I’m serious. He had salt-and-pepper hair when we knew him, and wore plaid shirts (except for test days) and glasses, but even then we thought he looked like a particularly mischievous Devil, with the goatee perfectly trimmed for the effect. When we found an old faculty photo with all-black hair and goatee, we wondered why the writeup didn’t include “soul contracts signed this year.”

Still, I thought he was an eccentric genius -- until I got it into my head that this “EVILution” stuff was bullshit, and took it upon myself to write a ridiculously lengthy report to that effect. I titled it “A Fairy Tale for Adults,” because originality wasn’t my strong suit at the time. While normal teenagers avoided even the assigned homework, I threw in a 20-page, footnoted, completely unnecessary and not-requested report. Because I was a really devoted little shit.

I handed it to another biology teacher (so I was a chicken shit too), who generously read it and (even more generously) added gentle notes throughout. They were all things like “No Kim. This isn’t true,” and “Your sources have not done their research.” I ignored it all. I knew I had The Answer.

I spent the rest of the semester doing dickish things like filling out the worksheets with caveats (Question: Give examples of both parallel and convergent evolution. My answer: SOME SCIENTISTS BELIEVE that the eyes of different animals show convergent evolution…) I asked; while thinking I already had the answers; about complexity, the second law of thermodynamics, and mathematical odds. Basically, I was a troll.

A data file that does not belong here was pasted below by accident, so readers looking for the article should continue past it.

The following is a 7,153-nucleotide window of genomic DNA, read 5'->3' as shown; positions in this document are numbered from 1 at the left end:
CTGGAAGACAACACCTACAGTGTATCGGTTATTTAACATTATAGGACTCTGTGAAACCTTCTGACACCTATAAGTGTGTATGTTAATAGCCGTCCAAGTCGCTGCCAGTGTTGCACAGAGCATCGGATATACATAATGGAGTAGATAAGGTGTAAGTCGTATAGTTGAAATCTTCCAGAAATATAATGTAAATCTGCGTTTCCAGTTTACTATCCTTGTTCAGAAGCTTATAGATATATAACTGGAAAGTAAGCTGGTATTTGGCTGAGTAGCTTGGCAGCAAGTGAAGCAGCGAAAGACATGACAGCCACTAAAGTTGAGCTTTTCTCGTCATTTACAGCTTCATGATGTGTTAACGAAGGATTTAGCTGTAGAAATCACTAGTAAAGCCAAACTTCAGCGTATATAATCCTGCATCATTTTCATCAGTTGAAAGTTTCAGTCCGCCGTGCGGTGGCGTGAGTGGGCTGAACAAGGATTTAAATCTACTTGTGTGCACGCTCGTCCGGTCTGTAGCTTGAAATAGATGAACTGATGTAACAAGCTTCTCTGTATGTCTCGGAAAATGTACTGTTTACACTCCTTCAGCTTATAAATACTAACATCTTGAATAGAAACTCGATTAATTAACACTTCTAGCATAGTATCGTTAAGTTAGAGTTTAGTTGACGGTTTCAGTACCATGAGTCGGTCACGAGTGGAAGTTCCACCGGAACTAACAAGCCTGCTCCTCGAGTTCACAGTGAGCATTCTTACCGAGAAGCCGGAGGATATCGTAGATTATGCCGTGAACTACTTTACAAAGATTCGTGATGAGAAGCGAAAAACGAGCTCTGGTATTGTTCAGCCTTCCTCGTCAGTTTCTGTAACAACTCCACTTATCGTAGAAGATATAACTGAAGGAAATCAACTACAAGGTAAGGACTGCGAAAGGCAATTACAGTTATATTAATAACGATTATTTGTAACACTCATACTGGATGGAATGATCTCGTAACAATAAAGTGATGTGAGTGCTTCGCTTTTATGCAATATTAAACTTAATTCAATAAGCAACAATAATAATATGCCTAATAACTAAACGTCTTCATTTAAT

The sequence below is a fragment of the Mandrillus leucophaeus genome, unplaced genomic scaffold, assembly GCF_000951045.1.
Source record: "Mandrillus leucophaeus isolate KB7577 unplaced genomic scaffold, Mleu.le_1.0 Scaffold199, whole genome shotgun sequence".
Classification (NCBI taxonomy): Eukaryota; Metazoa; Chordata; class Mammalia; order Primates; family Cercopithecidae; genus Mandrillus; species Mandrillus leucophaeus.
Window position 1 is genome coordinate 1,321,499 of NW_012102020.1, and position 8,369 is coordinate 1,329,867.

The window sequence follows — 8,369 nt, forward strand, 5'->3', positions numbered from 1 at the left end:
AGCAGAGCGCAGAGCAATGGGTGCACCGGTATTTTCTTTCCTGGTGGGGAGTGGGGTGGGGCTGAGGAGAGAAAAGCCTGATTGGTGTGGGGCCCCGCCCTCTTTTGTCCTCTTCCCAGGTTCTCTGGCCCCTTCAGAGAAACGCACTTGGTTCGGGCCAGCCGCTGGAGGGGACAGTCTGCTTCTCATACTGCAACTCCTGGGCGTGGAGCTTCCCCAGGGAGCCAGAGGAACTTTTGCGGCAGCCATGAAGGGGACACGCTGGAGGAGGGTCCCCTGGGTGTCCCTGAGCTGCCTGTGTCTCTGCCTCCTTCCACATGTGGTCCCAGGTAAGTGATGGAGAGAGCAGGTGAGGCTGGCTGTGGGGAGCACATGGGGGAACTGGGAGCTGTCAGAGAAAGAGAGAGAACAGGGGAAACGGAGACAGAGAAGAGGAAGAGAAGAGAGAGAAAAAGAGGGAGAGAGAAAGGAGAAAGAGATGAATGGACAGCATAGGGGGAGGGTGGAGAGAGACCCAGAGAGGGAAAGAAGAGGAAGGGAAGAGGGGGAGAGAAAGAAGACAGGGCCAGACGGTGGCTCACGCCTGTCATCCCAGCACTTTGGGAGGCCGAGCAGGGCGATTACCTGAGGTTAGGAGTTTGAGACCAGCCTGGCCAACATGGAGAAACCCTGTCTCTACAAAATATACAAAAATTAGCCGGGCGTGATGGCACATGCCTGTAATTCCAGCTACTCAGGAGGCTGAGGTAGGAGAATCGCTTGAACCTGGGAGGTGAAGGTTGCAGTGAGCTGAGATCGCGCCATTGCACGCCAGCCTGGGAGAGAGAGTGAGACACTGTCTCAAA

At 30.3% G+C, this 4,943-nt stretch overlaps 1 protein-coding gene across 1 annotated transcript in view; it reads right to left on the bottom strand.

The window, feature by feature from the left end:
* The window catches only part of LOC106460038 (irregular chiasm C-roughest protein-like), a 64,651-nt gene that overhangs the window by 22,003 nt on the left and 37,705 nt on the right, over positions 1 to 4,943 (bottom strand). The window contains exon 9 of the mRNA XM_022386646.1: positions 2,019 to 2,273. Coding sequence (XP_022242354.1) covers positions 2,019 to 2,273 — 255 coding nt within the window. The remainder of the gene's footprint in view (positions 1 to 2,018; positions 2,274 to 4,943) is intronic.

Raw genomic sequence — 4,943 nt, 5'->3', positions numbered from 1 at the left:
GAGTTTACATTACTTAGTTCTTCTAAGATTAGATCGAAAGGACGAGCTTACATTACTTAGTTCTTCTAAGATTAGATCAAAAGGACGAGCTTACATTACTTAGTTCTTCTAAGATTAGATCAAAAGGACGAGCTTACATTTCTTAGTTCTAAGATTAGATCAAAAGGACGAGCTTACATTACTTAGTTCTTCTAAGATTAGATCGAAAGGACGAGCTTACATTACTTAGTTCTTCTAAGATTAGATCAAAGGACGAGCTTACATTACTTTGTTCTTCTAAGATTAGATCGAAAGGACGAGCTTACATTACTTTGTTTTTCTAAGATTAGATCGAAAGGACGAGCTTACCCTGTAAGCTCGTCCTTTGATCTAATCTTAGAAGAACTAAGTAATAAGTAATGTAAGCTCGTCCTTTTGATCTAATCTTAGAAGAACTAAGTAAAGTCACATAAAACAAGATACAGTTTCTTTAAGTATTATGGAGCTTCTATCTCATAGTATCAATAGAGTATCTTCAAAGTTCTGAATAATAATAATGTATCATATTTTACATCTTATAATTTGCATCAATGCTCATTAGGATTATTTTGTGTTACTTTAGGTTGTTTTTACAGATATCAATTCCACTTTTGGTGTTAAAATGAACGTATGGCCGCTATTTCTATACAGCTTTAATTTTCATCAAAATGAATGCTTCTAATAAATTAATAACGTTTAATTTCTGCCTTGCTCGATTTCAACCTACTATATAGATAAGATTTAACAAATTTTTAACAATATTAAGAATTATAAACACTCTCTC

I tried to provoke my teacher. I dropped hints about the “studies” I’d cited in my paper. I knew the teacher I handed the report to had let him read a copy. I knew he had read it. I couldn’t wait for his reaction.

And … I never got one.

He had corrected me on every error I’d ever made. Every slight error on a worksheet, or lab, or exam. Every stupid offhand comment I made once I started my creationist kick. He had a portrait of Darwin behind his desk, for crying out loud. But now, nothing.

I finally asked him about it after classes had wrapped up for the year. He responded by referring to his own initials: B.S. He added, “I think you know better," and that was it.

Then he ignored me. He didn’t speak to me for the entire next year. I didn’t have him that year, but we passed. If I was in a group of people, he’d make a point of saying “Hi, John. Hi, Sarah. Hi, Chris … Well, I’ll see you all later.”

I thought, Wow. He’s mad! I got him good.

But really, it was just that he’d said all he could. That’s it. I was the troll, and he didn’t feed me. And, after a while, it worked. Eventually, I went back to reading real science books, and I abandoned the very appealing feeling of having The Answer™. Real life turned out to be less about membership in a secret, in-the-know club; and more about, well, real life. It was so much more beautiful that way.

That teacher is a big reason I came to accept evolution by natural selection once more. But more than that, he let me -- forced me -- to think for myself. By not rising to my ridiculous bait, by not responding except to indicate that it wasn't worth a scientific response, and by not doing the thinking for me except to present information and model how to think; he forced me to change my mind, because I was wrong. I didn’t see it for years, but that was huge.